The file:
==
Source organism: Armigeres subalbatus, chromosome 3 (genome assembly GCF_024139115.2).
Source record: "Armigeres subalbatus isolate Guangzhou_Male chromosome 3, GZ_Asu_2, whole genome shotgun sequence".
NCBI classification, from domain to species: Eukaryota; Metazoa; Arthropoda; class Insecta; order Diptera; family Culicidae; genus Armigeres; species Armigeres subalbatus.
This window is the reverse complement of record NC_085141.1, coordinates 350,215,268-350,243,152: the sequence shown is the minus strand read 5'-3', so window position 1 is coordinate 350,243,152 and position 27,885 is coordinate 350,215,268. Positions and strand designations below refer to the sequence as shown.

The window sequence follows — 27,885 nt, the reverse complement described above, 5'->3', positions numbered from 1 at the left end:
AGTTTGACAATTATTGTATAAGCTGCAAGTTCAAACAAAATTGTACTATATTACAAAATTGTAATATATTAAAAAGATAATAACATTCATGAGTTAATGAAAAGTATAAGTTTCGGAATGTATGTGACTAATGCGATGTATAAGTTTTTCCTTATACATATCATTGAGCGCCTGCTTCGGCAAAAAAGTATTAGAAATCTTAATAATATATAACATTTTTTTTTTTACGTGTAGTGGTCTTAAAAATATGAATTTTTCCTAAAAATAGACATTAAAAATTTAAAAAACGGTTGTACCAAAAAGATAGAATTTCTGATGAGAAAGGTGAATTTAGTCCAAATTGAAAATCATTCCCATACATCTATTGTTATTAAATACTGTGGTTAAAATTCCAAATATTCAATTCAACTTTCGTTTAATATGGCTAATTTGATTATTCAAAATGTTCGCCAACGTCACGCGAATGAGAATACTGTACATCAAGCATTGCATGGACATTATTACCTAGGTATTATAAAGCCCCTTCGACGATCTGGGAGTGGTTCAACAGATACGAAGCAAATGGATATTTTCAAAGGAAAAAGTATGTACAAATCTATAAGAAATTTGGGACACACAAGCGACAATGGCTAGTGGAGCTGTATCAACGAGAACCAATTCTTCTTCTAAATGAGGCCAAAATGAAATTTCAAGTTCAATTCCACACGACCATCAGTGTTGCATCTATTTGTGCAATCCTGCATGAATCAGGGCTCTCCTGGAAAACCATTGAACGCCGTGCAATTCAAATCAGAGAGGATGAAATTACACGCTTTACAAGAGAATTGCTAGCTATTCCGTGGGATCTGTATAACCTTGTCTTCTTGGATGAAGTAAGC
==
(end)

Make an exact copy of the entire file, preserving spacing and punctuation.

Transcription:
Source organism: Armigeres subalbatus, chromosome 3 (genome assembly GCF_024139115.2).
Source record: "Armigeres subalbatus isolate Guangzhou_Male chromosome 3, GZ_Asu_2, whole genome shotgun sequence".
NCBI classification, from domain to species: Eukaryota; Metazoa; Arthropoda; class Insecta; order Diptera; family Culicidae; genus Armigeres; species Armigeres subalbatus.
This window is the reverse complement of record NC_085141.1, coordinates 350,215,268-350,243,152: the sequence shown is the minus strand read 5'-3', so window position 1 is coordinate 350,243,152 and position 27,885 is coordinate 350,215,268. Positions and strand designations below refer to the sequence as shown.

The window sequence follows — 27,885 nt, the reverse complement described above, 5'->3', positions numbered from 1 at the left end:
AGTTTGACAATTATTGTATAAGCTGCAAGTTCAAACAAAATTGTACTATATTACAAAATTGTAATATATTAAAAAGATAATAACATTCATGAGTTAATGAAAAGTATAAGTTTCGGAATGTATGTGACTAATGCGATGTATAAGTTTTTCCTTATACATATCATTGAGCGCCTGCTTCGGCAAAAAAGTATTAGAAATCTTAATAATATATAACATTTTTTTTTTTACGTGTAGTGGTCTTAAAAATATGAATTTTTCCTAAAAATAGACATTAAAAATTTAAAAAACGGTTGTACCAAAAAGATAGAATTTCTGATGAGAAAGGTGAATTTAGTCCAAATTGAAAATCATTCCCATACATCTATTGTTATTAAATACTGTGGTTAAAATTCCAAATATTCAATTCAACTTTCGTTTAATATGGCTAATTTGATTATTCAAAATGTTCGCCAACGTCACGCGAATGAGAATACTGTACATCAAGCATTGCATGGACATTATTACCTAGGTATTATAAAGCCCCTTCGACGATCTGGGAGTGGTTCAACAGATACGAAGCAAATGGATATTTTCAAAGGAAAAAGTATGTACAAATCTATAAGAAATTTGGGACACACAAGCGACAATGGCTAGTGGAGCTGTATCAACGAGAACCAATTCTTCTTCTAAATGAGGCCAAAATGAAATTTCAAGTTCAATTCCACACGACCATCAGTGTTGCATCTATTTGTGCAATCCTGCATGAATCAGGGCTCTCCTGGAAAACCATTGAACGCCGTGCAATTCAAATCAGAGAGGATGAAATTACACGCTTTACAAGAGAATTGCTAGCTATTCCGTGGGATCTGTATAACCTTGTCTTCTTGGATGAAGTAAGC